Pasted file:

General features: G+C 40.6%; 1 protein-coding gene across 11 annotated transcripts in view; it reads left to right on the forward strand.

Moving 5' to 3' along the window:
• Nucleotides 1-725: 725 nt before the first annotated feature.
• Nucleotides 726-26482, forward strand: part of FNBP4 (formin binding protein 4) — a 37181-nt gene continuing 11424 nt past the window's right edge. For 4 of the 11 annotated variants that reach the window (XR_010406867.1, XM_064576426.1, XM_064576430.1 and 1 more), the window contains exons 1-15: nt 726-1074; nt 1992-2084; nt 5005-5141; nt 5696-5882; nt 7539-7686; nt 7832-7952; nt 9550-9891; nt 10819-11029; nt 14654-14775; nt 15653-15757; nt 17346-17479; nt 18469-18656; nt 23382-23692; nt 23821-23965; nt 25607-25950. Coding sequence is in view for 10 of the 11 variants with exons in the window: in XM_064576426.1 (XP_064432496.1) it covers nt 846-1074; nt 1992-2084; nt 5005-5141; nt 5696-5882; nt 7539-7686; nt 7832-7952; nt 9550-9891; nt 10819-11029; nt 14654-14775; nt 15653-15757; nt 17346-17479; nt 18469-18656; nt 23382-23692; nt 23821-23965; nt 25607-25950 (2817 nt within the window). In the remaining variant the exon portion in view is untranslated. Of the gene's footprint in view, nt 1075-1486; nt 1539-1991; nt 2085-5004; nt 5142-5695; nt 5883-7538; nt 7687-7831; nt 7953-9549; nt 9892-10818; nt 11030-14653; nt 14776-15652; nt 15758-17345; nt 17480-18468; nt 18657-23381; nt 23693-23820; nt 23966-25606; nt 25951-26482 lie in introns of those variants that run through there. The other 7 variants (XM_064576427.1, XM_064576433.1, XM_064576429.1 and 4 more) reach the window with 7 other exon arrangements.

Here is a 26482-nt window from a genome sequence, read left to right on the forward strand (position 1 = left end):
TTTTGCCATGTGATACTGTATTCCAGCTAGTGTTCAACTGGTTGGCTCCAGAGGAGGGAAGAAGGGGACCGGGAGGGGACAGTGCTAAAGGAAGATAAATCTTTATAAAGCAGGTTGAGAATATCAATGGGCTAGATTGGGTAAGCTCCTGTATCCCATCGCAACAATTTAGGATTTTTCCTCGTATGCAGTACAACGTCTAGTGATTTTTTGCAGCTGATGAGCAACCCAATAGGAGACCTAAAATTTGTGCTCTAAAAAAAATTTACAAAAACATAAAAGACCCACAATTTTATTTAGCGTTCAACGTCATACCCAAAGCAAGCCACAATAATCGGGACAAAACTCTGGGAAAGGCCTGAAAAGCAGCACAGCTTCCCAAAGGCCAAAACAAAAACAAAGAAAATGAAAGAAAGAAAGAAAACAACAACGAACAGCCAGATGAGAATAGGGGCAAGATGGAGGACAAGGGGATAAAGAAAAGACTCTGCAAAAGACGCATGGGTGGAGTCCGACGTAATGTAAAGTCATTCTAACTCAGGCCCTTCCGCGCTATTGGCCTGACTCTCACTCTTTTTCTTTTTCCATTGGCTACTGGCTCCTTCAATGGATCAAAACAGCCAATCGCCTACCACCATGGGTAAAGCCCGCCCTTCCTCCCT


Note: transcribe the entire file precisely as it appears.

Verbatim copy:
General features: G+C 40.6%; 1 protein-coding gene across 11 annotated transcripts in view; it reads left to right on the forward strand.

Moving 5' to 3' along the window:
• Nucleotides 1-725: 725 nt before the first annotated feature.
• Nucleotides 726-26482, forward strand: part of FNBP4 (formin binding protein 4) — a 37181-nt gene continuing 11424 nt past the window's right edge. For 4 of the 11 annotated variants that reach the window (XR_010406867.1, XM_064576426.1, XM_064576430.1 and 1 more), the window contains exons 1-15: nt 726-1074; nt 1992-2084; nt 5005-5141; nt 5696-5882; nt 7539-7686; nt 7832-7952; nt 9550-9891; nt 10819-11029; nt 14654-14775; nt 15653-15757; nt 17346-17479; nt 18469-18656; nt 23382-23692; nt 23821-23965; nt 25607-25950. Coding sequence is in view for 10 of the 11 variants with exons in the window: in XM_064576426.1 (XP_064432496.1) it covers nt 846-1074; nt 1992-2084; nt 5005-5141; nt 5696-5882; nt 7539-7686; nt 7832-7952; nt 9550-9891; nt 10819-11029; nt 14654-14775; nt 15653-15757; nt 17346-17479; nt 18469-18656; nt 23382-23692; nt 23821-23965; nt 25607-25950 (2817 nt within the window). In the remaining variant the exon portion in view is untranslated. Of the gene's footprint in view, nt 1075-1486; nt 1539-1991; nt 2085-5004; nt 5142-5695; nt 5883-7538; nt 7687-7831; nt 7953-9549; nt 9892-10818; nt 11030-14653; nt 14776-15652; nt 15758-17345; nt 17480-18468; nt 18657-23381; nt 23693-23820; nt 23966-25606; nt 25951-26482 lie in introns of those variants that run through there. The other 7 variants (XM_064576427.1, XM_064576433.1, XM_064576429.1 and 4 more) reach the window with 7 other exon arrangements.

Here is a 26482-nt window from a genome sequence, read left to right on the forward strand (position 1 = left end):
TTTTGCCATGTGATACTGTATTCCAGCTAGTGTTCAACTGGTTGGCTCCAGAGGAGGGAAGAAGGGGACCGGGAGGGGACAGTGCTAAAGGAAGATAAATCTTTATAAAGCAGGTTGAGAATATCAATGGGCTAGATTGGGTAAGCTCCTGTATCCCATCGCAACAATTTAGGATTTTTCCTCGTATGCAGTACAACGTCTAGTGATTTTTTGCAGCTGATGAGCAACCCAATAGGAGACCTAAAATTTGTGCTCTAAAAAAAATTTACAAAAACATAAAAGACCCACAATTTTATTTAGCGTTCAACGTCATACCCAAAGCAAGCCACAATAATCGGGACAAAACTCTGGGAAAGGCCTGAAAAGCAGCACAGCTTCCCAAAGGCCAAAACAAAAACAAAGAAAATGAAAGAAAGAAAGAAAACAACAACGAACAGCCAGATGAGAATAGGGGCAAGATGGAGGACAAGGGGATAAAGAAAAGACTCTGCAAAAGACGCATGGGTGGAGTCCGACGTAATGTAAAGTCATTCTAACTCAGGCCCTTCCGCGCTATTGGCCTGACTCTCACTCTTTTTCTTTTTCCATTGGCTACTGGCTCCTTCAATGGATCAAAACAGCCAATCGCCTACCACCATGGGTAAAGCCCGCCCTTCCTCCCT